The Lower Mississippi River Water Trail
St. Francis River:
The 426 mile-long St. Francis River drains 8,400 square miles of the Missouri Ozarks & Boot Heel Floodplain, and is the biggest Mississippi tributary (on its west bank) in between the Missouri River (St. Louis) and the White River. Like many Lower Miss tributaries, the St. Francis parallels the big river for hundreds of miles until finally joining waters. Indeed, the headwaters of the St. Francis spring forth from the hilly highlands above St. Louis, in numerous creeks & streams which combine and then follow the Mississippi behind St. Genevieve and Cape Girardeau, out of the Missouri Ozarkian Plateau and into the floodplain continuing still parallel in a meandering path behind New Madrid, Blytheville, and West Memphis. At long last Crowley’s Ridge seems to force the St. Francis to join the Mississippi after this impressive southern run. Its confluence creates one of the wildest bottomland floodplains in the region. A cross section viewed east to west would reveal almost 20 miles of forests broken only by river channels and lakes & bayous. Straddling Crowley’s Ridge is the dynamic St. Francis National Forest. Not far beyond to the East of the ridge are found the parallel drainages of the White River one of which is the “Big Swamp” of the Cache where the Ivory Billed Woodpecker was recently sighted after being considered extinct since the 1920s (unconfirmed sighting). One of the most interesting sections of the river extends some 30 miles along its course, east of Jonesboro. The massive New Madrid earthquake of 1812 created the St. Francis Sunken Lands. The river, and thousands of acres along it, dropped a few feet to create a wetlands region. A wildlife management area under the auspices of the Arkansas Game and Fish Commission preserves almost 17,000 acres of the sunken lands but it remains interspersed with private land.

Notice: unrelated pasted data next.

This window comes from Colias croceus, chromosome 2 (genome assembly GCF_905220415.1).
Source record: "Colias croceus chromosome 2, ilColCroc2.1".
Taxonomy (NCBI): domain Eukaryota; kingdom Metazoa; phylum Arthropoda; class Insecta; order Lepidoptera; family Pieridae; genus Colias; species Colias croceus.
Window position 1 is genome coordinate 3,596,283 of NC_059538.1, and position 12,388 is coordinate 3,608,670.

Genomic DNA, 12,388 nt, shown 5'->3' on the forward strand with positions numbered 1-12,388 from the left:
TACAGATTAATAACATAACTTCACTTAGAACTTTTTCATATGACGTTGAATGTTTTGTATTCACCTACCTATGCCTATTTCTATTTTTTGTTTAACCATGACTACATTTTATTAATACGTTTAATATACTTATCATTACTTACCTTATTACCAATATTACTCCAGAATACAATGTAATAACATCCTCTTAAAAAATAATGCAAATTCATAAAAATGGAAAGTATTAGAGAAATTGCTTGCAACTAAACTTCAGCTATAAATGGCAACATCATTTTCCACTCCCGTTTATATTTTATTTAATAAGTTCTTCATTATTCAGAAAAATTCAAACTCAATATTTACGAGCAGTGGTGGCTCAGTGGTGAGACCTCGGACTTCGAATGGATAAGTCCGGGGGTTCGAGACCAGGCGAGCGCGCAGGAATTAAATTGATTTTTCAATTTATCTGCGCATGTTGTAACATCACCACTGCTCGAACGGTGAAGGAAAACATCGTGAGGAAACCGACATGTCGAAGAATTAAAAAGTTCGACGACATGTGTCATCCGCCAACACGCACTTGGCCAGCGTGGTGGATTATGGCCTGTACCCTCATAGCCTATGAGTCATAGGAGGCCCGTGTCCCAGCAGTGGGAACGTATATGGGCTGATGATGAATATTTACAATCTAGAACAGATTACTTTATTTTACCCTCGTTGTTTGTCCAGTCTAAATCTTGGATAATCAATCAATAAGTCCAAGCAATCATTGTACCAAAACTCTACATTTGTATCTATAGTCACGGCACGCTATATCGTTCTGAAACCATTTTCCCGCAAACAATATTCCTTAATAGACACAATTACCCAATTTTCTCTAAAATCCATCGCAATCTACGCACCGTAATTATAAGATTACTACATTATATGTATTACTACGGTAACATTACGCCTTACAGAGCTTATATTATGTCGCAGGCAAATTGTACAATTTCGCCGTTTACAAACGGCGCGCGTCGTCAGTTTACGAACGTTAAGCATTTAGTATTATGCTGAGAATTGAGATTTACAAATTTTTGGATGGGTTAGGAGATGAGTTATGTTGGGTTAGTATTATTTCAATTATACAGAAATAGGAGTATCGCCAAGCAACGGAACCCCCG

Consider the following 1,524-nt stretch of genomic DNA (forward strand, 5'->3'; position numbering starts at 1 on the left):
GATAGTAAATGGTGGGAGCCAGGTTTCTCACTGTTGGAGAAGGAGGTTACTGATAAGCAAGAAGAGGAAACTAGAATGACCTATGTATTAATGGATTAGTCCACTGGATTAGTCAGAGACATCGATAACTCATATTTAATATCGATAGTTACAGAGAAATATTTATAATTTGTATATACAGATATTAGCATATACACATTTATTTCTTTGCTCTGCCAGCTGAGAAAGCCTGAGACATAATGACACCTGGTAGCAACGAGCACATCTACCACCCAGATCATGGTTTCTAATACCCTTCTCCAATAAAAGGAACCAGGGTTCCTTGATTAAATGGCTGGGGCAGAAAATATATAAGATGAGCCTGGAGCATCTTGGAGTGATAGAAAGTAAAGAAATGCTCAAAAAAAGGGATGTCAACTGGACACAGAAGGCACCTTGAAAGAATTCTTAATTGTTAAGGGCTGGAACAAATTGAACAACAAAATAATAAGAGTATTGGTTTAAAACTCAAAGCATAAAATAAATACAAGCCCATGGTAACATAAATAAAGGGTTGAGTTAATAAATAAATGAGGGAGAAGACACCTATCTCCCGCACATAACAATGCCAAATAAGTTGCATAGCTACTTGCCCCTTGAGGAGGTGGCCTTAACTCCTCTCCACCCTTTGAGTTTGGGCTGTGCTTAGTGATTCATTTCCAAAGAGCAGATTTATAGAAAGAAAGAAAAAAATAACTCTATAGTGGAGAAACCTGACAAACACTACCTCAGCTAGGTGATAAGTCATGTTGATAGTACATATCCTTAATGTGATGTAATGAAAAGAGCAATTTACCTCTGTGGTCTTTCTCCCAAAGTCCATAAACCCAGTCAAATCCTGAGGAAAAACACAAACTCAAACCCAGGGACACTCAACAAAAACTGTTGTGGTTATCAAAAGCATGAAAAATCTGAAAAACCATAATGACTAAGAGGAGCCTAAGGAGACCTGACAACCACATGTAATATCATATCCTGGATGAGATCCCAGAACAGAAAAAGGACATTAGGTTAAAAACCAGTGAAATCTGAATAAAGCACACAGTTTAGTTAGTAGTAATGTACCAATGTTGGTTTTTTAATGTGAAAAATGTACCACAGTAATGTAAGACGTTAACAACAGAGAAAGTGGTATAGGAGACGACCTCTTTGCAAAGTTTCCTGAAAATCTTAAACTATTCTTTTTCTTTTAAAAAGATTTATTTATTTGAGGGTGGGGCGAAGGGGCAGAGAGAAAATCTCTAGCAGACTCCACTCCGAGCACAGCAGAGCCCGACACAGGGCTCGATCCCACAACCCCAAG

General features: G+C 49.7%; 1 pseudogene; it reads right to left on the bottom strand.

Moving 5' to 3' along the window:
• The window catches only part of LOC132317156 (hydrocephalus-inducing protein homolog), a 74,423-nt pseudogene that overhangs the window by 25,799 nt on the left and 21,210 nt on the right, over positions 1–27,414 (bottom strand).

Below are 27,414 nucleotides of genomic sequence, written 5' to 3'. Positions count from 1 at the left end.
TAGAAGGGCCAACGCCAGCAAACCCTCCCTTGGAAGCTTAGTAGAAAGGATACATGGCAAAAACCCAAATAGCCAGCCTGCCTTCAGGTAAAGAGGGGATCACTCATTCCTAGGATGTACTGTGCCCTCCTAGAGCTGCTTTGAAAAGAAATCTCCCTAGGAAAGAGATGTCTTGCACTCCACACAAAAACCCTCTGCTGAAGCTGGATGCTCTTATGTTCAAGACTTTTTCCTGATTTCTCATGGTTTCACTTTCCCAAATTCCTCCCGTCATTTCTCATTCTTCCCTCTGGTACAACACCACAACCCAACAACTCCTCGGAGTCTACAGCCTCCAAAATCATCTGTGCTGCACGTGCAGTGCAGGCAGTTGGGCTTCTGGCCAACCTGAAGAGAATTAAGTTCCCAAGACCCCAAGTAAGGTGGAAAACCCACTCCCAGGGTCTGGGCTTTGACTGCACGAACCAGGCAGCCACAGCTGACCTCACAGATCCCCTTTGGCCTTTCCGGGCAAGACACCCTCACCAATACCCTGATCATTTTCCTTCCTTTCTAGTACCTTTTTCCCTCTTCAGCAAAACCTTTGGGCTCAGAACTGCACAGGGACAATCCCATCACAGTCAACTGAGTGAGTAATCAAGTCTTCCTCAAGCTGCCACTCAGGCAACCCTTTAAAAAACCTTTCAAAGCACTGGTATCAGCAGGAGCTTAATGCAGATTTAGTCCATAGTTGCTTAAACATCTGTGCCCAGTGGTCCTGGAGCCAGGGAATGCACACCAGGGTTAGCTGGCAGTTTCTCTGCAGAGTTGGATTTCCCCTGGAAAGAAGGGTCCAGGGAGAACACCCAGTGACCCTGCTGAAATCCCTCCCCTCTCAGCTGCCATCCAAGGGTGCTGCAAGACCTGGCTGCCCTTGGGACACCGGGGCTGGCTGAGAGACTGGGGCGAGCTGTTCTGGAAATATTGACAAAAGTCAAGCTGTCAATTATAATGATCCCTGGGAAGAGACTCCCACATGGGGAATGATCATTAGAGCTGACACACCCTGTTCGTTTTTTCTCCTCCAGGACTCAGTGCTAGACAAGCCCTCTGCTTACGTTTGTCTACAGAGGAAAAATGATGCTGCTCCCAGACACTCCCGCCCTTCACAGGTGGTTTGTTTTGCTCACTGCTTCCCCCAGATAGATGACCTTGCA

[add: Louisiana Purchase]
As you enter the waters in your canoe or kayak, the Mississippi is generally the stronger of the two rivers (unless the St. Francis is flooding) and creates a giant eddy at the confluence, oftentimes with boils & small whirlpools where the two meet. Watch for changes of water color in the meeting of the rivers. Sometimes it is only a subtle change, sometimes dramatic. If the St. Francis is flooding it flows a creamy white. In low water it is a clear greenish color. The Mississippi varies from muddy orange/yellow/green in high waters to a clearer orange/green in lower water levels. The two rivers tangle at their meeting, with pools of one river swirling into the other, the St. Francis hugging the Arkansas bank sometimes for hundreds of yards downstream as the mother Mississippi gulps swirl after swirl into her waters to which the St. Francis eventually succumbs and then is completely engulfed in the Mighty Mississippi.
671-673 LBD St. Francis Bar
Created by historic flooding of the St. Francis River, the St. Francis Bar is a perennial sandbar that varies from a mile long at low water, to half a mile at medium water, and is completely submerged during high water (goes under around HG37). Beautiful picnic site and good swimming from its white sand beaches. Possible campsite but no protection from the elements. Watch out for nesting least tern April through June.